BIOL 102 - Topics in Human Health
Human beings are composed of nearly 100 trillion cells of over 200 different specialized types. For an individual to remain alive and healthy, these cells must be effectively organized into tissues and organs that perform specific functions. This course examines external and internal factors that influence both normal and abnormal cell, tissue, and organ function, providing students without an extensive science background with exposure to the biology of human health and disease. Course topics include human diet and nutrition and the cell biology of disease. Students examine how biologists address issues relating to health and disease and how our understanding of basic biology contributes to enhancing human health. The course is composed of lectures and discussions, and may include in-class laboratory-based exercises.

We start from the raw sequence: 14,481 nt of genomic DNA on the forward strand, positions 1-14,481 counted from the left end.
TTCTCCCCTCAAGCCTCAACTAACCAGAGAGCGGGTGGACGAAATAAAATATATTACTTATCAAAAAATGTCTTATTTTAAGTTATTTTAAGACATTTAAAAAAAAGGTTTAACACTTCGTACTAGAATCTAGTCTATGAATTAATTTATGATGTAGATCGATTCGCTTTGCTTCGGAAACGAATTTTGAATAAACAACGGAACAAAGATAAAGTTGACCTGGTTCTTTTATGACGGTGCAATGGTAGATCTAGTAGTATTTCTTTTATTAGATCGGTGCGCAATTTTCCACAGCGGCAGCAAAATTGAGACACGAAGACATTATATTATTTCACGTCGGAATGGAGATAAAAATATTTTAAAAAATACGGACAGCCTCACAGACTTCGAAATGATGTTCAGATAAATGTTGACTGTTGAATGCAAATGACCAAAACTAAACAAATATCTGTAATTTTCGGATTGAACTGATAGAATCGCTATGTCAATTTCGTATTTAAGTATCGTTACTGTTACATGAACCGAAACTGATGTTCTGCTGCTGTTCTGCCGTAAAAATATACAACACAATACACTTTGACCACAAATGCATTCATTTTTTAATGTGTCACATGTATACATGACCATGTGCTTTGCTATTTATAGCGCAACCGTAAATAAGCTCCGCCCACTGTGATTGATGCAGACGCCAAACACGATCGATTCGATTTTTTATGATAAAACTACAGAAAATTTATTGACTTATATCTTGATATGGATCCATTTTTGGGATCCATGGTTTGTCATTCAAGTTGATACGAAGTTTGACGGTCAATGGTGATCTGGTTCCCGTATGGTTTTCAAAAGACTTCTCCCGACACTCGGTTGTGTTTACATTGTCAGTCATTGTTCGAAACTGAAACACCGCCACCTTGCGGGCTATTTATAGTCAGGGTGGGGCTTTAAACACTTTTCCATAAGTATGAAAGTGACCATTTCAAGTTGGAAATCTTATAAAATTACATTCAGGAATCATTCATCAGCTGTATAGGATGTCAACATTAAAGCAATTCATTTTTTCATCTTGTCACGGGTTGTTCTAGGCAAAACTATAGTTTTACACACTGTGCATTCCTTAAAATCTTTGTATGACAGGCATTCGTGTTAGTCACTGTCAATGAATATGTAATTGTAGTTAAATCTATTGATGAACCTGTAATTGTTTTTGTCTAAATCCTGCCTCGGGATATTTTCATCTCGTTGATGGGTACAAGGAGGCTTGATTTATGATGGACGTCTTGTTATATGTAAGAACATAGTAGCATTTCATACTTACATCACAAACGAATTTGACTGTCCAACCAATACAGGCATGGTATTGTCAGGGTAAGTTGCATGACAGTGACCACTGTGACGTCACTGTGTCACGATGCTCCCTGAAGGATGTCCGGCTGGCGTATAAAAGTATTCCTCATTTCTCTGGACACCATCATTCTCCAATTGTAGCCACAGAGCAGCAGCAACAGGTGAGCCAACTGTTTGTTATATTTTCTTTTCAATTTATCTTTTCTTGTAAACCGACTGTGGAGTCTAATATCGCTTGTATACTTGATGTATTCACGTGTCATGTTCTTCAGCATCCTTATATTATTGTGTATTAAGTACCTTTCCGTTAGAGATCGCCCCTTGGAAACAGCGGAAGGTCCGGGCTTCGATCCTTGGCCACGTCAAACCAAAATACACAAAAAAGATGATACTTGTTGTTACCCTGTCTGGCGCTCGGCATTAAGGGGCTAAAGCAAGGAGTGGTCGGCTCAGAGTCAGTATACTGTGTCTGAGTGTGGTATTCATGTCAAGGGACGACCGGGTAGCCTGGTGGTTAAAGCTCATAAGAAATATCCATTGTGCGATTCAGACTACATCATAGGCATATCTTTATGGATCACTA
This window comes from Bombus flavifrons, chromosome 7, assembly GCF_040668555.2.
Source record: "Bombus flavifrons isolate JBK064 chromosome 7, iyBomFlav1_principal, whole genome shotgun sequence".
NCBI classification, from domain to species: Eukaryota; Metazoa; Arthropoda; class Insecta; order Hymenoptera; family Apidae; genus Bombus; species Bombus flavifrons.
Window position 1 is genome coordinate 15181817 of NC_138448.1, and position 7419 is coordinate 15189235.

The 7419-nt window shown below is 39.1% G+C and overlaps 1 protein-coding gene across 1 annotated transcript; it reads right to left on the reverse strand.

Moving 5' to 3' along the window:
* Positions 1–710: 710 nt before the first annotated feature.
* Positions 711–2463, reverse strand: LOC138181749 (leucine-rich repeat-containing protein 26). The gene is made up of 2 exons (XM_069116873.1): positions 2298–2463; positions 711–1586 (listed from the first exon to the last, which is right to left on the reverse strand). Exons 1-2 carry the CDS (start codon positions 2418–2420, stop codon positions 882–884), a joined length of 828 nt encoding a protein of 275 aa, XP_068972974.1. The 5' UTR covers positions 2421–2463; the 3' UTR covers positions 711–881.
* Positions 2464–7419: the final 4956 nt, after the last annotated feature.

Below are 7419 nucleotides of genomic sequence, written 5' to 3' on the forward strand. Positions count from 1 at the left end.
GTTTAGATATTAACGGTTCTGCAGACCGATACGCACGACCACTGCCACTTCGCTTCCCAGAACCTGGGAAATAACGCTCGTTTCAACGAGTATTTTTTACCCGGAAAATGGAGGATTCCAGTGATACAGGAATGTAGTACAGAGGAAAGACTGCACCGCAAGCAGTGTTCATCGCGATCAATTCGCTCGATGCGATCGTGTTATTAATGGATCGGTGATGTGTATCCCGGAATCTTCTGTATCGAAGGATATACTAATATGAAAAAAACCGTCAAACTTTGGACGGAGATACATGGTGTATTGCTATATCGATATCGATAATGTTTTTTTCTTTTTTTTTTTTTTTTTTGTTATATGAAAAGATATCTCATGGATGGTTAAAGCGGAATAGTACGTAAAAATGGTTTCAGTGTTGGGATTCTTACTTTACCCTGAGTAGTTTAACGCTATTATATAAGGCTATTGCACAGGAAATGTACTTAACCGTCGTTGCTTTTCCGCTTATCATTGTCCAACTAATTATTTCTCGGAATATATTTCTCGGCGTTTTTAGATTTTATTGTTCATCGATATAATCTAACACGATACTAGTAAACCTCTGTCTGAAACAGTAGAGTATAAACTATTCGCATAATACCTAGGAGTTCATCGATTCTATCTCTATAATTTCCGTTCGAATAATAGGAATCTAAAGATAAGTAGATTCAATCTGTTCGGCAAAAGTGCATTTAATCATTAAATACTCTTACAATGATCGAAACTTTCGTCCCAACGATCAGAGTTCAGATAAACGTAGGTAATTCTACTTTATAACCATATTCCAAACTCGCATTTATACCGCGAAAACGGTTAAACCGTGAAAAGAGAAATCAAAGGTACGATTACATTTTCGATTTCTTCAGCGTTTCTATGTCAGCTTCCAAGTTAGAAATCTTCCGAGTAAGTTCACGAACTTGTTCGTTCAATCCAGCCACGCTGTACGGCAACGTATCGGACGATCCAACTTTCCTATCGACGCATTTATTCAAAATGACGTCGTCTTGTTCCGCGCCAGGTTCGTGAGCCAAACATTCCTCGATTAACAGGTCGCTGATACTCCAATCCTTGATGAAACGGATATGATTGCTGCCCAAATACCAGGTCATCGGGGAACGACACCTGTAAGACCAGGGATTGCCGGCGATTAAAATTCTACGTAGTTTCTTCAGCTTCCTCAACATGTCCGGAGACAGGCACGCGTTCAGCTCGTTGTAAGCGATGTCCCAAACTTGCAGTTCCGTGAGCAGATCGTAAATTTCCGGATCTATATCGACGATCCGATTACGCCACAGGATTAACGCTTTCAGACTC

Major/Minor Restrictions: None
Class Restriction: None
Recommended: Designed for first-year students and non-science majors. May be beneficial for entering students who do not have extensive biology background in preparation for enrollment in the foundation courses ( and ). Not intended for students who have completed a biology foundation course.
Area of Inquiry: Natural Sciences & Mathematics
Core Component: None
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